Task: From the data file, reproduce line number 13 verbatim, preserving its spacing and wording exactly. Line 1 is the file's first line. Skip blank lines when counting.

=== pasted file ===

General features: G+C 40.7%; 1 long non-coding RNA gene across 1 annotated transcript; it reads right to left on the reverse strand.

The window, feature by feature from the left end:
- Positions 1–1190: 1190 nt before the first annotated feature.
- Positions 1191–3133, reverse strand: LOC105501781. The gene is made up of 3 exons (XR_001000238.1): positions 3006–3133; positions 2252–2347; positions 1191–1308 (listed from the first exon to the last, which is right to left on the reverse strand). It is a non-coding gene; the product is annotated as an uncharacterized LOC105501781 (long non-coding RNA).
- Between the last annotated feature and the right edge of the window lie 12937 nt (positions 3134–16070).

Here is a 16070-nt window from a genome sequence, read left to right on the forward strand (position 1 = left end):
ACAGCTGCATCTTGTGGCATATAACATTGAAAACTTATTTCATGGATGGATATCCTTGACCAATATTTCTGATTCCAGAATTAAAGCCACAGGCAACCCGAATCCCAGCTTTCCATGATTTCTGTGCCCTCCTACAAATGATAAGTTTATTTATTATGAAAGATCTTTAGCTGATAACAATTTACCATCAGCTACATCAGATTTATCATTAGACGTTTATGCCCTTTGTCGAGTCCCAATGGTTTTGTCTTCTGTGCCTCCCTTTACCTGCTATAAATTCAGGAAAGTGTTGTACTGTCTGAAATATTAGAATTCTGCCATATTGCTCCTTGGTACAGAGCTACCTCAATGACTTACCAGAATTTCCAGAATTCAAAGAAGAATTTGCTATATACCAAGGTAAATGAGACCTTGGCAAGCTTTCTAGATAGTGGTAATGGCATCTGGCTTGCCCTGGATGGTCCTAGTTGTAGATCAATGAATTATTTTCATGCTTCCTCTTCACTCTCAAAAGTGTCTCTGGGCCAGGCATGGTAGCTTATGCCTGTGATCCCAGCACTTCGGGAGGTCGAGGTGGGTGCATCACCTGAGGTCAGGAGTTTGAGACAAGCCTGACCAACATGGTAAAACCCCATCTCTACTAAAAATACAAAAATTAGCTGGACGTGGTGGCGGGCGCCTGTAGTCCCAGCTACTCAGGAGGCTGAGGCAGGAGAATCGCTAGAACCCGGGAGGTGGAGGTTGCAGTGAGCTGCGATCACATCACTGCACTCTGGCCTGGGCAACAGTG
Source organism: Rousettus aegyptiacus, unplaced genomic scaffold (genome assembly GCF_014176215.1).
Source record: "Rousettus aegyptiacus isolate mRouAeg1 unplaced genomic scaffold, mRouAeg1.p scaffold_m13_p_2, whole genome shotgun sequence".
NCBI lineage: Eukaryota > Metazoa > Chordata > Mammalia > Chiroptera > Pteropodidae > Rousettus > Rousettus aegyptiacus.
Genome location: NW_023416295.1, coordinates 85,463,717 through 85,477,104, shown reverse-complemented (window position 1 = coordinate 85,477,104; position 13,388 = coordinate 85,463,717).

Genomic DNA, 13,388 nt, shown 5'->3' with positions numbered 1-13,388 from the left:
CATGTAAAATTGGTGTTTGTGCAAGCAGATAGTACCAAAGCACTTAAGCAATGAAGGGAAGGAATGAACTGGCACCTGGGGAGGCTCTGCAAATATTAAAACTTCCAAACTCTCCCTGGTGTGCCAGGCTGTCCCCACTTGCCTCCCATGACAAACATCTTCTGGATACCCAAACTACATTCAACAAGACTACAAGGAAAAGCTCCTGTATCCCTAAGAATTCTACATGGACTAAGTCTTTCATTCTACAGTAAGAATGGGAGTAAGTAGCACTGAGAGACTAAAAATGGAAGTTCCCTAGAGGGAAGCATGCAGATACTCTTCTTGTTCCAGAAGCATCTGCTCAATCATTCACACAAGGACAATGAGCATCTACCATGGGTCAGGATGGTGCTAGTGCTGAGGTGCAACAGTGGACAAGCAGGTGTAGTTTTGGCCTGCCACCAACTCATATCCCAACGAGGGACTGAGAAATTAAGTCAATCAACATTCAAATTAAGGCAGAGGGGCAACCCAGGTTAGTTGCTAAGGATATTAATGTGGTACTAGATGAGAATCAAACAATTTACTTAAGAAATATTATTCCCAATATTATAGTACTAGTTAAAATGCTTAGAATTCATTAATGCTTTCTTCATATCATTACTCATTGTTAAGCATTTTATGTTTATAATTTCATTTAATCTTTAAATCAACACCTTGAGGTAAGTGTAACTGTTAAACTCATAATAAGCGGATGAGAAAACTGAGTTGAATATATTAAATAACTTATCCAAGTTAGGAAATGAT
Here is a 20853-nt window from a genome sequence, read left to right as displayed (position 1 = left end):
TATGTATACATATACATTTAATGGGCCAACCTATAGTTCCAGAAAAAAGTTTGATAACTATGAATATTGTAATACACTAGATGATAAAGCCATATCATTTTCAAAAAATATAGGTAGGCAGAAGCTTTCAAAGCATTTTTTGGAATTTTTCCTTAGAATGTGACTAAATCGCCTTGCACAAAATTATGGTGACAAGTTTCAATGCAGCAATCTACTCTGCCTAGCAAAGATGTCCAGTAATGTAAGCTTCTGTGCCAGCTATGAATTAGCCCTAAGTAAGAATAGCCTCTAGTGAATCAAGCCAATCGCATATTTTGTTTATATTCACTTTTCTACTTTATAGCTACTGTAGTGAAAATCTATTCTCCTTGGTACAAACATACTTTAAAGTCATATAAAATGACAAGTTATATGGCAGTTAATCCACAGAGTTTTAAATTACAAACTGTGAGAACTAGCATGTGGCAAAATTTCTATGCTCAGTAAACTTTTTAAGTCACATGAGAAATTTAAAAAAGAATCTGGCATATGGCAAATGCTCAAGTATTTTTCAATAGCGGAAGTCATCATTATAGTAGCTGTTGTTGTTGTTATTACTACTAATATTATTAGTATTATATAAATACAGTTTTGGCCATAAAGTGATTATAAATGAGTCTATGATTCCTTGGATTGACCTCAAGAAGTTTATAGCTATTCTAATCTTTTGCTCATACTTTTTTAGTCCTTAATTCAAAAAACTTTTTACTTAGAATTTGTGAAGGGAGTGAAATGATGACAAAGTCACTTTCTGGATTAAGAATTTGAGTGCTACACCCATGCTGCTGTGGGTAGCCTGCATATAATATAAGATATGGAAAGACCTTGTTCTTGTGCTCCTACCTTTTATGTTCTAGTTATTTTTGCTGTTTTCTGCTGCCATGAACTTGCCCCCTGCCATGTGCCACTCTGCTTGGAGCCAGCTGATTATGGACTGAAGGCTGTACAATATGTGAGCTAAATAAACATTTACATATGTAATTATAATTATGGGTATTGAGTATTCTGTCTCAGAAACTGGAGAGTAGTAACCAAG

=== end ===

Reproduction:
CATGTAAAATTGGTGTTTGTGCAAGCAGATAGTACCAAAGCACTTAAGCAATGAAGGGAAGGAATGAACTGGCACCTGGGGAGGCTCTGCAAATATTAAAACTTCCAAACTCTCCCTGGTGTGCCAGGCTGTCCCCACTTGCCTCCCATGACAAACATCTTCTGGATACCCAAACTACATTCAACAAGACTACAAGGAAAAGCTCCTGTATCCCTAAGAATTCTACATGGACTAAGTCTTTCATTCTACAGTAAGAATGGGAGTAAGTAGCACTGAGAGACTAAAAATGGAAGTTCCCTAGAGGGAAGCATGCAGATACTCTTCTTGTTCCAGAAGCATCTGCTCAATCATTCACACAAGGACAATGAGCATCTACCATGGGTCAGGATGGTGCTAGTGCTGAGGTGCAACAGTGGACAAGCAGGTGTAGTTTTGGCCTGCCACCAACTCATATCCCAACGAGGGACTGAGAAATTAAGTCAATCAACATTCAAATTAAGGCAGAGGGGCAACCCAGGTTAGTTGCTAAGGATATTAATGTGGTACTAGATGAGAATCAAACAATTTACTTAAGAAATATTATTCCCAATATTATAGTACTAGTTAAAATGCTTAGAATTCATTAATGCTTTCTTCATATCATTACTCATTGTTAAGCATTTTATGTTTATAATTTCATTTAATCTTTAAATCAACACCTTGAGGTAAGTGTAACTGTTAAACTCATAATAAGCGGATGAGAAAACTGAGTTGAATATATTAAATAACTTATCCAAGTTAGGAAATGAT